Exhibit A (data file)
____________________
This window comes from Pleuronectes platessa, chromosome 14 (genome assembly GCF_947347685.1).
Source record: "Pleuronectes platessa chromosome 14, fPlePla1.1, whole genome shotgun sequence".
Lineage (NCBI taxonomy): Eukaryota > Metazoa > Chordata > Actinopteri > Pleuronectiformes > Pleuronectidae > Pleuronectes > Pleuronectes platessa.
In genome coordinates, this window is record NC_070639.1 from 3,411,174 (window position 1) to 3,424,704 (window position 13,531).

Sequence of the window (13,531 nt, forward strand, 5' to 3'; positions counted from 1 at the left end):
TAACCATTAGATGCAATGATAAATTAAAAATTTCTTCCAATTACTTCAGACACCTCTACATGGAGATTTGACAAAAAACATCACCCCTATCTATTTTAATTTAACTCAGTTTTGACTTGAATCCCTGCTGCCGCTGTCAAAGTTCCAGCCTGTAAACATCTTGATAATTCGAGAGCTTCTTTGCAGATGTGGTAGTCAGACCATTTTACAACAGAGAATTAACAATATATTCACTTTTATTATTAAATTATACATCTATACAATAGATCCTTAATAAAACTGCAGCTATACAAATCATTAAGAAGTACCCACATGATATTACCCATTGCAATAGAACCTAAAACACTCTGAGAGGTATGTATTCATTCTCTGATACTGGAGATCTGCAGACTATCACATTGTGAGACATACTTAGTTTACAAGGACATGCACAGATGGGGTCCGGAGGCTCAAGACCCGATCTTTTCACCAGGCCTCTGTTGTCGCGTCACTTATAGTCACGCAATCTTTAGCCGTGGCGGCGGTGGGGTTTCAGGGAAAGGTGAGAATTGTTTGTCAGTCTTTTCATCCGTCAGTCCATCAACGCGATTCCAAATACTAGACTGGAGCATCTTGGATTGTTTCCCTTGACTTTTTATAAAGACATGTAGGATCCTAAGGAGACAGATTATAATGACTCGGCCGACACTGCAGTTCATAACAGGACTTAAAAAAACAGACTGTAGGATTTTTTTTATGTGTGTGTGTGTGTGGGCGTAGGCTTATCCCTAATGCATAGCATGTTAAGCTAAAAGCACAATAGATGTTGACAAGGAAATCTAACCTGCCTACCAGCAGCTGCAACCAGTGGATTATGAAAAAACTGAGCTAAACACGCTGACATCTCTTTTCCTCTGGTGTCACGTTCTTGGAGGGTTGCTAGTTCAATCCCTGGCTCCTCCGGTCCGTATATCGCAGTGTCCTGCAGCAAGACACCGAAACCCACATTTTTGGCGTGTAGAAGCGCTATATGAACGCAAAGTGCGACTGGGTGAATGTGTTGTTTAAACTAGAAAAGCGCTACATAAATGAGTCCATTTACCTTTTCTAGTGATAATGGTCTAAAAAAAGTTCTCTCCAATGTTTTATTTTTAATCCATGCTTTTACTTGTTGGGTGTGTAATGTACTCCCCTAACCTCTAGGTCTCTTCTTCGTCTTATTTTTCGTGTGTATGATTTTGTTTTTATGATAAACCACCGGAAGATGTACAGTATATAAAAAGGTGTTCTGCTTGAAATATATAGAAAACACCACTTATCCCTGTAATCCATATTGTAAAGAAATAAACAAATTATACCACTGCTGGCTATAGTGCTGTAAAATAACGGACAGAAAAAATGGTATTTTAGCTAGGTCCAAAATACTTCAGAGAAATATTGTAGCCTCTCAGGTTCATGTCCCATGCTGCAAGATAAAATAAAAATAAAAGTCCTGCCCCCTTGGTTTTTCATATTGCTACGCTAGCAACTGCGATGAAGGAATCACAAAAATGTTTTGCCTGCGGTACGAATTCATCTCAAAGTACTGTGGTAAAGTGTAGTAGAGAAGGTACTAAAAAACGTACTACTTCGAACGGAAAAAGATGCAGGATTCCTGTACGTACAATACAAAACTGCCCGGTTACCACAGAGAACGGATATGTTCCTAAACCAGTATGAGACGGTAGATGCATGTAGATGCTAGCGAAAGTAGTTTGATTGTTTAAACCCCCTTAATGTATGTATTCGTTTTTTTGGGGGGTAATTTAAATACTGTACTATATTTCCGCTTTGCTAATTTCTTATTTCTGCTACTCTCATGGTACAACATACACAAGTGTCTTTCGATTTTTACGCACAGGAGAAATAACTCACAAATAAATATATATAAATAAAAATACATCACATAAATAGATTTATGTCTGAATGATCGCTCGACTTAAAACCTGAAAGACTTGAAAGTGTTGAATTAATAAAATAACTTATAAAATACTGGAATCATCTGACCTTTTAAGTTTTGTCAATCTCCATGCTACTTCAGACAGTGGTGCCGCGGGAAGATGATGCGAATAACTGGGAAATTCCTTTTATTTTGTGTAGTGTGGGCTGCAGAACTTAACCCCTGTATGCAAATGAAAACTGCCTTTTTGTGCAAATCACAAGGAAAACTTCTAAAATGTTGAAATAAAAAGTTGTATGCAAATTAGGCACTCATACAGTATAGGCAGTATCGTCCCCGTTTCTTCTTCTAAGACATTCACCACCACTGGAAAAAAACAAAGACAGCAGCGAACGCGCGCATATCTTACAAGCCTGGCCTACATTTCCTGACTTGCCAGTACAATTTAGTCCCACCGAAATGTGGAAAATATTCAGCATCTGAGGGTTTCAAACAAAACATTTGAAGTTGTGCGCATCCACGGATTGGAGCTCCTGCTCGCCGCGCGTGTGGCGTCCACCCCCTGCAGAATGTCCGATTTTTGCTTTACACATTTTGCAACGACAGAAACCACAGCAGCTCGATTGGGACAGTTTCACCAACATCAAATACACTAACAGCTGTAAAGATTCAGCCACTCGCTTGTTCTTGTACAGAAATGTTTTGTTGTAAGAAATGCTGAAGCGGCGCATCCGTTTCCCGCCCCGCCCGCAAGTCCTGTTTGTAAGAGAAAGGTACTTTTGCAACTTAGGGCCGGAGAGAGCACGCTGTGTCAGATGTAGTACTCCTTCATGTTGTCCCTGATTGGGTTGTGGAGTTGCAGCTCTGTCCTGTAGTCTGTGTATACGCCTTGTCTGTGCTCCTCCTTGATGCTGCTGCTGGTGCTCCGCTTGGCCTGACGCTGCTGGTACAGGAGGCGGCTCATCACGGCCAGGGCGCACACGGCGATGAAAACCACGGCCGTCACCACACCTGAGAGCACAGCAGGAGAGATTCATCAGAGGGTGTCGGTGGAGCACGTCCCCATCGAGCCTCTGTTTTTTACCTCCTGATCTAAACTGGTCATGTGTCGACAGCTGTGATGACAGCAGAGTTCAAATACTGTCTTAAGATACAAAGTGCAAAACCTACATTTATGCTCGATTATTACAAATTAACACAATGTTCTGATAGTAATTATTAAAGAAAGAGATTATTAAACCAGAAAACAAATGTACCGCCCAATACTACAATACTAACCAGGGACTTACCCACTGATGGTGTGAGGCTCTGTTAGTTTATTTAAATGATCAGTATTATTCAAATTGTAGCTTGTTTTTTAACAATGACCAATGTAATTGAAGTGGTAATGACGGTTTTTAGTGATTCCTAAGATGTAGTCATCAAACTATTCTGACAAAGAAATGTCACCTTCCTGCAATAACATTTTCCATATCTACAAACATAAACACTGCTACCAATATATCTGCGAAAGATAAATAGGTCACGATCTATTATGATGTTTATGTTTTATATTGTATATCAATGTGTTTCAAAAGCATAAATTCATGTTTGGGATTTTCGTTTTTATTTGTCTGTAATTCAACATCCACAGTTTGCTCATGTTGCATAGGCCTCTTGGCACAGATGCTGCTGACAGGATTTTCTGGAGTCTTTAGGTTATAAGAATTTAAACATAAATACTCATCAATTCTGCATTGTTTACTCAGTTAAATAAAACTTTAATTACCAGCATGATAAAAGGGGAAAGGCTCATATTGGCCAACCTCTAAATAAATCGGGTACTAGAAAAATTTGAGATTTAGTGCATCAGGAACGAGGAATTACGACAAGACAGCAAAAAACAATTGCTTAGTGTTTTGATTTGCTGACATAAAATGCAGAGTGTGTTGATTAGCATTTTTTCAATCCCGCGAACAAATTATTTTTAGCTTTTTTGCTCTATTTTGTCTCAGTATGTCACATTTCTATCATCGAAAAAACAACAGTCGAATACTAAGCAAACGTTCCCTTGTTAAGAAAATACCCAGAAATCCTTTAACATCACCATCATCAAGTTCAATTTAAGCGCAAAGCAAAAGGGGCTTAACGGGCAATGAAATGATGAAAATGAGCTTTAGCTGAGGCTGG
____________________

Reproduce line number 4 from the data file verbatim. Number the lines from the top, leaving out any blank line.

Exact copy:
In genome coordinates, this window is record NC_070639.1 from 3,411,174 (window position 1) to 3,424,704 (window position 13,531).